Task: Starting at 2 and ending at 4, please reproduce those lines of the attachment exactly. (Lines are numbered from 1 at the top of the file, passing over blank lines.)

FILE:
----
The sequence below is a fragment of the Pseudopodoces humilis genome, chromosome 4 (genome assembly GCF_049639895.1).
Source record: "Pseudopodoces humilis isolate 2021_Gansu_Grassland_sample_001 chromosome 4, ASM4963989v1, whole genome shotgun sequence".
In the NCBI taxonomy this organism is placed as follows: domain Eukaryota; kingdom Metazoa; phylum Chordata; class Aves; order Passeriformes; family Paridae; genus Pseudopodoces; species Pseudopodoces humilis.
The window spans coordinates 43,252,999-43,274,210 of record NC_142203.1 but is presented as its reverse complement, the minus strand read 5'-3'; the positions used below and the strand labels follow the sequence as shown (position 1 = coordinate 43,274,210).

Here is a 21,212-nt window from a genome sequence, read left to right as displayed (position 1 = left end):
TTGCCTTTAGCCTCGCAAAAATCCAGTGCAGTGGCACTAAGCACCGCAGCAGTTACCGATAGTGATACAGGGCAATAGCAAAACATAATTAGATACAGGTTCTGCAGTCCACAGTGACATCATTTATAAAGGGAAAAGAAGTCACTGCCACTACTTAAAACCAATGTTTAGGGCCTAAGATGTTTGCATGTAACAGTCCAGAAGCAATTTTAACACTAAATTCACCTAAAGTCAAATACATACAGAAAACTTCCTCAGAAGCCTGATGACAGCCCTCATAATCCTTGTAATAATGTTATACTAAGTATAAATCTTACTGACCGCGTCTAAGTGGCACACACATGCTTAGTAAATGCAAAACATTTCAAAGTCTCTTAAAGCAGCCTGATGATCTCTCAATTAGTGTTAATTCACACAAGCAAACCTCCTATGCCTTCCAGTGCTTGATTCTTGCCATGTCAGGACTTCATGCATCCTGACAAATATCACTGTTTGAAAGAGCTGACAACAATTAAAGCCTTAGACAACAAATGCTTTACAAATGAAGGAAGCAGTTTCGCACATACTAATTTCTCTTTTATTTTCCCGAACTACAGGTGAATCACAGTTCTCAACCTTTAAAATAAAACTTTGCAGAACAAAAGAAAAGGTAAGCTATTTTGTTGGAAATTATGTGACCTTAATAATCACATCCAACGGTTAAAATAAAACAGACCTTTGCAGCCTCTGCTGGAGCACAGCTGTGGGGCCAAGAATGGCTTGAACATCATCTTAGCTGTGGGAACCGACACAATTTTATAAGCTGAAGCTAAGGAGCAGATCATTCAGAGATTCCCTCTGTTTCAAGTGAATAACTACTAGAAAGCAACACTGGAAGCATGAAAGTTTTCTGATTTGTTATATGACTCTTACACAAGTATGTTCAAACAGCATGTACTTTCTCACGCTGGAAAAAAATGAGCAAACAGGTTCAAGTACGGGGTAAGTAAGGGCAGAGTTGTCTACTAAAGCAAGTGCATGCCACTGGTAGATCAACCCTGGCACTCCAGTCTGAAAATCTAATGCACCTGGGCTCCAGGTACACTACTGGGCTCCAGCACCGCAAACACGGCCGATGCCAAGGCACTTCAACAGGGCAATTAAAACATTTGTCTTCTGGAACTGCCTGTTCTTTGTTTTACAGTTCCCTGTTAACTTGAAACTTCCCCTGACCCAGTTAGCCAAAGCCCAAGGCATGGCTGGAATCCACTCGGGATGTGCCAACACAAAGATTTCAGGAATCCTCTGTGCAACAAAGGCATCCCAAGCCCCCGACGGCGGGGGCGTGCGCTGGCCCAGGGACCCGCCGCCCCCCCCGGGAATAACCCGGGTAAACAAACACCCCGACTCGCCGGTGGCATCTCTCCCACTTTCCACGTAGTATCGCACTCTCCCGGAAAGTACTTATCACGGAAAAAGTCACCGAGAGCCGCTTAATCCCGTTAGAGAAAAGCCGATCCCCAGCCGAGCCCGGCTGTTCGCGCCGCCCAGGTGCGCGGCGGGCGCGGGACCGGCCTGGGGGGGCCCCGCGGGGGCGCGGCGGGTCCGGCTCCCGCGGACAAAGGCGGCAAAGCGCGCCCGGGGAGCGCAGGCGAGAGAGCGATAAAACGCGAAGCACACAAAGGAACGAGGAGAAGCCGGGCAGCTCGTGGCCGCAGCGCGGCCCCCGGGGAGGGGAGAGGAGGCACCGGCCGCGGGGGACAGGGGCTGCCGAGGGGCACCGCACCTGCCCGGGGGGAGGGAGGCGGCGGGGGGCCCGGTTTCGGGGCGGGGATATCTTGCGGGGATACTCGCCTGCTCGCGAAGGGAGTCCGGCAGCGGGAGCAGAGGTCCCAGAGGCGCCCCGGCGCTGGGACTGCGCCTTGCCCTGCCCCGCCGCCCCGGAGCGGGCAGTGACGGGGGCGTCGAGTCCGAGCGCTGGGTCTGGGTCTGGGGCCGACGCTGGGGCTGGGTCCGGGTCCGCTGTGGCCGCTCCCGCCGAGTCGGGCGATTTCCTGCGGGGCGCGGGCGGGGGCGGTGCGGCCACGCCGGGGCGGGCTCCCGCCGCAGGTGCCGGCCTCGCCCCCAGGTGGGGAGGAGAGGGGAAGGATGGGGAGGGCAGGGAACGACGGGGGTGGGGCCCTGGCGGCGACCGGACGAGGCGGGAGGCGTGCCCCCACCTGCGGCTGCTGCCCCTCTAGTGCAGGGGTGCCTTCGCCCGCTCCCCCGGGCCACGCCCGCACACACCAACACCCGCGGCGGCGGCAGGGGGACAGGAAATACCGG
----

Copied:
Source record: "Pseudopodoces humilis isolate 2021_Gansu_Grassland_sample_001 chromosome 4, ASM4963989v1, whole genome shotgun sequence".
In the NCBI taxonomy this organism is placed as follows: domain Eukaryota; kingdom Metazoa; phylum Chordata; class Aves; order Passeriformes; family Paridae; genus Pseudopodoces; species Pseudopodoces humilis.
The window spans coordinates 43,252,999-43,274,210 of record NC_142203.1 but is presented as its reverse complement, the minus strand read 5'-3'; the positions used below and the strand labels follow the sequence as shown (position 1 = coordinate 43,274,210).